What is Bullying?
According to StopBullying.gov, bullying is unwanted, aggressive behavior among school-aged children that involves a real or perceived power imbalance. The behavior is repeated, or has the potential to be repeated, over time. Both kids who are bullied and who bully others may have serious, lasting problems.
In order to be considered bullying, the behavior must be aggressive and include:
- An Imbalance of Power:
- Kids who bully use their power—such as physical strength, access to embarrassing information, or popularity—to control or harm others. Power imbalances can change over time and in different situations, even if they involve the same people.
- Bullying behaviors happen more than once or have the potential to happen more than once.
Bullying includes actions such as making threats, spreading rumors, attacking someone physically or verbally, and excluding someone from a group on purpose.
Types of bullying can include:
- Verbal Bullying
- Saying or writing mean things
- Social Bullying
- Hurting someone’s reputation or relationships
- Physical Bullying
- Hurting a person’s body or possessions
According to The Bully Project, one in three children is directly involved in bullying – either as a perpetrator, victim or both. But there are steps parents, kids and educators can take to reduce bullying.
Who’s at risk?
According to stopbullying.gov, children who are bullied generally have one or more of the following risk factors:
- Are perceived as different from their peers, such as being overweight or underweight, wearing glasses or different clothing, being new to a school, or being unable to afford what kids consider “cool”
- Are perceived as weak or unable to defend themselves
- Are depressed, anxious, or have low self-esteem
- Are less popular than others and have few friends
- Do not get along well with others, seen as annoying or provoking, or antagonize others for attention
However, even if a child has these risk factors, it doesn’t mean that they will be bullied.
What are the warning signs?
Stopbullying.gov says there are many warning signs can indicate if a child is being bullied. It’s important for parents to look for changes in their child. They should also be on the lookout for clues that their child may be the bully and not the bullied.
Your child may be being bullied if:
- Unexplainable injuries
- Lost or destroyed clothing, books, electronics, or jewelry
- Frequent headaches or stomach aches, feeling sick or faking illness
- Changes in eating habits, like suddenly skipping meals or binge eating. Kids may come home from school hungry because they did not eat lunch.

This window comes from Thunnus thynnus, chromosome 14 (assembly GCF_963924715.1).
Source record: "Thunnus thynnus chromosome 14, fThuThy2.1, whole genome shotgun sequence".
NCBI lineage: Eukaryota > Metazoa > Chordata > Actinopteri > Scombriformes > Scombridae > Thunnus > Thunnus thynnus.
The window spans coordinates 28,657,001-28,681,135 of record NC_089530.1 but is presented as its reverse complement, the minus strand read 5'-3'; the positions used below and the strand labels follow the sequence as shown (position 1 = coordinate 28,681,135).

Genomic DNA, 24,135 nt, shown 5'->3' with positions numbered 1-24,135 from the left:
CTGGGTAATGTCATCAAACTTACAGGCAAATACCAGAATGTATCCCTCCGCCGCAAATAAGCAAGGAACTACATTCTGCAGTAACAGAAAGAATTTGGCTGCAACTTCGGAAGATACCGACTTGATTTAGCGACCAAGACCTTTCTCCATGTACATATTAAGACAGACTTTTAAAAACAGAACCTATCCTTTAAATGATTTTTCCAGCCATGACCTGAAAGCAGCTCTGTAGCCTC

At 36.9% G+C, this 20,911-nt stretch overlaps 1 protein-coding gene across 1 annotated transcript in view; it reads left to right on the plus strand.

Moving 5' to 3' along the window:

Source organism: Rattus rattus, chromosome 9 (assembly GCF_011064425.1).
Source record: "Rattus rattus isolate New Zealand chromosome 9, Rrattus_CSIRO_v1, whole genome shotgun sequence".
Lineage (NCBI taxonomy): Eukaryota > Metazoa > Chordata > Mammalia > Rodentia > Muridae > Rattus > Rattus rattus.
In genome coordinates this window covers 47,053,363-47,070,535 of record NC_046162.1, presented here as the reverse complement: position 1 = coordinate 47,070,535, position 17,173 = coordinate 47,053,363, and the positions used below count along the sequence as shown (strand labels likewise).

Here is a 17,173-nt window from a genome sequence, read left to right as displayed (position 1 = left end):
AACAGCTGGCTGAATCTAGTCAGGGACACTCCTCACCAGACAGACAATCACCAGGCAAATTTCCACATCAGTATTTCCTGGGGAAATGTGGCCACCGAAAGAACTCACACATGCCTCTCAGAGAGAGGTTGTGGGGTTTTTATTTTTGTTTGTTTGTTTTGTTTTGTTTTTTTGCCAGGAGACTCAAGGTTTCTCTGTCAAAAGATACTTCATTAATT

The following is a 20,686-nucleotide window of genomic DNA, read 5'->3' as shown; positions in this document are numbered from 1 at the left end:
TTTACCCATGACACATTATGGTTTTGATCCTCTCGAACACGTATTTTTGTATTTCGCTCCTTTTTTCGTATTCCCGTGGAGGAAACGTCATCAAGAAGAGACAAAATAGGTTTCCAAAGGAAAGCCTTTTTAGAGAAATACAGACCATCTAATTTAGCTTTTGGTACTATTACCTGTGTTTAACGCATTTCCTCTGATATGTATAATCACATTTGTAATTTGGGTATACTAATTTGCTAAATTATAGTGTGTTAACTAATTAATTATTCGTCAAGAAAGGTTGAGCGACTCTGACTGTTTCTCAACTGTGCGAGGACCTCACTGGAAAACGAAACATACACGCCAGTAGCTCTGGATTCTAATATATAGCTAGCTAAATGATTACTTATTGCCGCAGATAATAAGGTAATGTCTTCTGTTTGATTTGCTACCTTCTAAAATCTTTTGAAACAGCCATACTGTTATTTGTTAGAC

- Difficulty sleeping or frequent nightmares
- Declining grades, loss of interest in schoolwork, or not wanting to go to school
- Sudden loss of friends or avoidance of social situations
- Feelings of helplessness or decreased self-esteem
- Self-destructive behaviors such as running away from home, harming themselves, or talking about suicide
If you know someone in serious distress or danger, don’t ignore the problem. Get help right away.
Your child may be bullying other kids if they:
- Get into physical or verbal fights
- Have friends who bully others
- Are increasingly aggressive
- Get sent to the principal’s office or to detention frequently
- Have unexplained extra money or new belongings
- Blame others for their problems
- Don’t accept responsibility for their actions
- Are competitive and worry about their reputation or popularity
What can parents do?
- Help kids understand bullying
- Tell kids bullying is unacceptable.
- Talk about what bullying is and how to stand up to it safely.
- Make sure kids know how to get help. Encourage them to speak to a trusted adult if they are bullied or see others being bullied
- Keep lines of communication open
- Check in with kids often. Listen to them. Know their friends, ask about school, and understand their concerns.
- Encourage kids to do what they love
- Being involved in activities can help boost confidence, help kids make friends and protect them from bullying behavior
- Be a good role model
- Demonstrate how to treat others with kindness and respect
Not too long ago, children who were experiencing bullying got a reprieve during off-school hours. However, with technology, bullying can follow a child home in the form of cyberbullying. Cyberbullying can happen 24/7, can be anonymous and very difficult to trace the source. According to stopbullying.gov, examples of cyberbullying include:
- Mean text messages or emails
- Rumors sent by email or posted on social networking sites
- Embarrassing pictures, videos, websites, or fake profiles.
Parents can help prevent cyberbullying by helping their children explore safe ways to use technology.
- Be aware of what your kids are doing online
- Know the sites your kids use and ask questions about their activities
- Monitor your child’s online communications and tell your child it’s your responsibility as a parent.
- Ask for passwords – but tell them you’ll only use them in case of an emergency
- Ask to “friend” of “follow” your child on social media, or ask another trusted adult to do so
- Encourage your kids to tell you immediately if they know someone who’s being cyberbullied
- Establish rules about technology use
- Be clear about what sites they visit and when they’re permitted to be online
- Show them how to be safe online
- Teach them not to share anything that could hurt or embarrass themselves or others.
- Tell them to keep their passwords secret and not share them with friends
- Understand school rules
- Ask your child’s school if it has a technology policy
Anti-Bullying Laws and Resources: